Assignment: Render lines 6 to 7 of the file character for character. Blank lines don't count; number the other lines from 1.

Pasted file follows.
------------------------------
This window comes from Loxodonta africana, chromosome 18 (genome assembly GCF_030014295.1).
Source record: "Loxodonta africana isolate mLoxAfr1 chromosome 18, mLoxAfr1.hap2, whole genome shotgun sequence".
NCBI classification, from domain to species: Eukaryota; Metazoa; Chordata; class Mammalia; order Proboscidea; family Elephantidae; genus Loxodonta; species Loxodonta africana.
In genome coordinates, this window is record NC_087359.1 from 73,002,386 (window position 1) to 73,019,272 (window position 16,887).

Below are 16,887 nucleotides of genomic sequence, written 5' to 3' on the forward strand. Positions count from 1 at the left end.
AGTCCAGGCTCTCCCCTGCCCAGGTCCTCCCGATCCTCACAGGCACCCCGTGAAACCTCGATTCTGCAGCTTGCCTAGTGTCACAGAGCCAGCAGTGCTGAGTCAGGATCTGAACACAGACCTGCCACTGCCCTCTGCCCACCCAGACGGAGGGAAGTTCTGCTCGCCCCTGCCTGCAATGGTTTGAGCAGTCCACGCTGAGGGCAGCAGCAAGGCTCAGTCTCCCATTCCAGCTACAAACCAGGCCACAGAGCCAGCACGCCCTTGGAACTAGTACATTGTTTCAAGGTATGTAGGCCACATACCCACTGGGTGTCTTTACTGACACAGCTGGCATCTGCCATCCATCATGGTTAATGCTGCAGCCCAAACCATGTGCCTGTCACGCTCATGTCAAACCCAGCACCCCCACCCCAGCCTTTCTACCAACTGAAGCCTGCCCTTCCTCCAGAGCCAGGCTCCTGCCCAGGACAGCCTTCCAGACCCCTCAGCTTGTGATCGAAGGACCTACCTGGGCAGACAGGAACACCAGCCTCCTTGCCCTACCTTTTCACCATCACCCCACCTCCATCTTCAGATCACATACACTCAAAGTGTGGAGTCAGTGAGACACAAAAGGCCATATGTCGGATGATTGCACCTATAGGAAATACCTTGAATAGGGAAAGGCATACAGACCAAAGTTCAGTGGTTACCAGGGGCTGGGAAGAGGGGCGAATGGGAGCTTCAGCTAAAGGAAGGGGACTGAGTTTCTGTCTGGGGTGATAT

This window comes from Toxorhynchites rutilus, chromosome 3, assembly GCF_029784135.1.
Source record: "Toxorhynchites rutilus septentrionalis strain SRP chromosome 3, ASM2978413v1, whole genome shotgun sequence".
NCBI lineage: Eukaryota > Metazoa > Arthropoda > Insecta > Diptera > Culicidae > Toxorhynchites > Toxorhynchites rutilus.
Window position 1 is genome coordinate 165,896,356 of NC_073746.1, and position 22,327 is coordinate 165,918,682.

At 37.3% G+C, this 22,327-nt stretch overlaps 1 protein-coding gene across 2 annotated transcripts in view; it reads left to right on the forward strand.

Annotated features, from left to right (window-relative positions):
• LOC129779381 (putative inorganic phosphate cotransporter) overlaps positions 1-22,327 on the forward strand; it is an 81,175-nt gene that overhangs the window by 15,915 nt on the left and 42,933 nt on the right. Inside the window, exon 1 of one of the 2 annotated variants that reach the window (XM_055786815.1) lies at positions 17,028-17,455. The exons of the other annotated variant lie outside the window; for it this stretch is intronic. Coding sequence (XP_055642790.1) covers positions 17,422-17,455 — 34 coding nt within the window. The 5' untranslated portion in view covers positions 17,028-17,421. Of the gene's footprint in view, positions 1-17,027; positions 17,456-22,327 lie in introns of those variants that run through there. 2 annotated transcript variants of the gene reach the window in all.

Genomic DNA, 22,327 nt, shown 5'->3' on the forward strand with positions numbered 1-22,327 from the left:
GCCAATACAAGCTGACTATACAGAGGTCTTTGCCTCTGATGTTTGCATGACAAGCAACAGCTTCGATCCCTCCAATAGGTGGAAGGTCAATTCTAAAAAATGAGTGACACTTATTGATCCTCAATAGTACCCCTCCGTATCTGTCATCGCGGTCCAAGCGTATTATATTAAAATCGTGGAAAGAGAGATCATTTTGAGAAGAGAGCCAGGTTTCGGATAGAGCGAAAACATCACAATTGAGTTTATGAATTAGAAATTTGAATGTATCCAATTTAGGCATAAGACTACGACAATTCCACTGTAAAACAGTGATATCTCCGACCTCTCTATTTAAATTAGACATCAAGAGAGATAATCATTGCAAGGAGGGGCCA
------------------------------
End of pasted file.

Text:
AGTCCAGGCTCTCCCCTGCCCAGGTCCTCCCGATCCTCACAGGCACCCCGTGAAACCTCGATTCTGCAGCTTGCCTAGTGTCACAGAGCCAGCAGTGCTGAGTCAGGATCTGAACACAGACCTGCCACTGCCCTCTGCCCACCCAGACGGAGGGAAGTTCTGCTCGCCCCTGCCTGCAATGGTTTGAGCAGTCCACGCTGAGGGCAGCAGCAAGGCTCAGTCTCCCATTCCAGCTACAAACCAGGCCACAGAGCCAGCACGCCCTTGGAACTAGTACATTGTTTCAAGGTATGTAGGCCACATACCCACTGGGTGTCTTTACTGACACAGCTGGCATCTGCCATCCATCATGGTTAATGCTGCAGCCCAAACCATGTGCCTGTCACGCTCATGTCAAACCCAGCACCCCCACCCCAGCCTTTCTACCAACTGAAGCCTGCCCTTCCTCCAGAGCCAGGCTCCTGCCCAGGACAGCCTTCCAGACCCCTCAGCTTGTGATCGAAGGACCTACCTGGGCAGACAGGAACACCAGCCTCCTTGCCCTACCTTTTCACCATCACCCCACCTCCATCTTCAGATCACATACACTCAAAGTGTGGAGTCAGTGAGACACAAAAGGCCATATGTCGGATGATTGCACCTATAGGAAATACCTTGAATAGGGAAAGGCATACAGACCAAAGTTCAGTGGTTACCAGGGGCTGGGAAGAGGGGCGAATGGGAGCTTCAGCTAAAGGAAGGGGACTGAGTTTCTGTCTGGGGTGATAT

This window comes from Toxorhynchites rutilus, chromosome 3, assembly GCF_029784135.1.